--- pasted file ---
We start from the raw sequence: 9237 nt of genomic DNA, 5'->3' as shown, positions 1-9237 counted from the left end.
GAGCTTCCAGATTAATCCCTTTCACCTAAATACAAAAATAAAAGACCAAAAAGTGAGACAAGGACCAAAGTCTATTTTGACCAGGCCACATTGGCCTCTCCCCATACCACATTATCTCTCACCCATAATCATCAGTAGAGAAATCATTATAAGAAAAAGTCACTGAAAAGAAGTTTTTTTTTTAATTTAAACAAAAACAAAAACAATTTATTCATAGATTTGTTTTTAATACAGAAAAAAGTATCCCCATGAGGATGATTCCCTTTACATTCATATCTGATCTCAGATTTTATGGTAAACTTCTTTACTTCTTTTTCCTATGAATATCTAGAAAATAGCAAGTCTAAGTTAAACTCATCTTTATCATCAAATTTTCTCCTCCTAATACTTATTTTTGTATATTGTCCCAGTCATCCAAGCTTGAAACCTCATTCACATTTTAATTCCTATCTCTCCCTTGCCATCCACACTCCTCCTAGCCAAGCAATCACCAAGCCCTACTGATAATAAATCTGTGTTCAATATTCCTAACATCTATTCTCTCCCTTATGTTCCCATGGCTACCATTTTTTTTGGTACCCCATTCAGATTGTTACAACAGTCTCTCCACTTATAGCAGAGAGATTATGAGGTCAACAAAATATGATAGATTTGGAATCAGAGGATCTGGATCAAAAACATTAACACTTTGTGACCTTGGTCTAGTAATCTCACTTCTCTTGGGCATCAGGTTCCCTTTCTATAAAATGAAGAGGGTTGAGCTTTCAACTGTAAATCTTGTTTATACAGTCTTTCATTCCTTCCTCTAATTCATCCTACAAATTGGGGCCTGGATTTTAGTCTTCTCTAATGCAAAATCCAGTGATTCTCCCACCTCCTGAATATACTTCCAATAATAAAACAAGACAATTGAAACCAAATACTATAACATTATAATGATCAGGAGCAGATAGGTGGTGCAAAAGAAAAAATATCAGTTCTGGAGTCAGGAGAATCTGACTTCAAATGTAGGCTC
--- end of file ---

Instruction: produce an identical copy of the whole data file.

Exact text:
We start from the raw sequence: 9237 nt of genomic DNA, 5'->3' as shown, positions 1-9237 counted from the left end.
GAGCTTCCAGATTAATCCCTTTCACCTAAATACAAAAATAAAAGACCAAAAAGTGAGACAAGGACCAAAGTCTATTTTGACCAGGCCACATTGGCCTCTCCCCATACCACATTATCTCTCACCCATAATCATCAGTAGAGAAATCATTATAAGAAAAAGTCACTGAAAAGAAGTTTTTTTTTTAATTTAAACAAAAACAAAAACAATTTATTCATAGATTTGTTTTTAATACAGAAAAAAGTATCCCCATGAGGATGATTCCCTTTACATTCATATCTGATCTCAGATTTTATGGTAAACTTCTTTACTTCTTTTTCCTATGAATATCTAGAAAATAGCAAGTCTAAGTTAAACTCATCTTTATCATCAAATTTTCTCCTCCTAATACTTATTTTTGTATATTGTCCCAGTCATCCAAGCTTGAAACCTCATTCACATTTTAATTCCTATCTCTCCCTTGCCATCCACACTCCTCCTAGCCAAGCAATCACCAAGCCCTACTGATAATAAATCTGTGTTCAATATTCCTAACATCTATTCTCTCCCTTATGTTCCCATGGCTACCATTTTTTTTGGTACCCCATTCAGATTGTTACAACAGTCTCTCCACTTATAGCAGAGAGATTATGAGGTCAACAAAATATGATAGATTTGGAATCAGAGGATCTGGATCAAAAACATTAACACTTTGTGACCTTGGTCTAGTAATCTCACTTCTCTTGGGCATCAGGTTCCCTTTCTATAAAATGAAGAGGGTTGAGCTTTCAACTGTAAATCTTGTTTATACAGTCTTTCATTCCTTCCTCTAATTCATCCTACAAATTGGGGCCTGGATTTTAGTCTTCTCTAATGCAAAATCCAGTGATTCTCCCACCTCCTGAATATACTTCCAATAATAAAACAAGACAATTGAAACCAAATACTATAACATTATAATGATCAGGAGCAGATAGGTGGTGCAAAAGAAAAAATATCAGTTCTGGAGTCAGGAGAATCTGACTTCAAATGTAGGCTC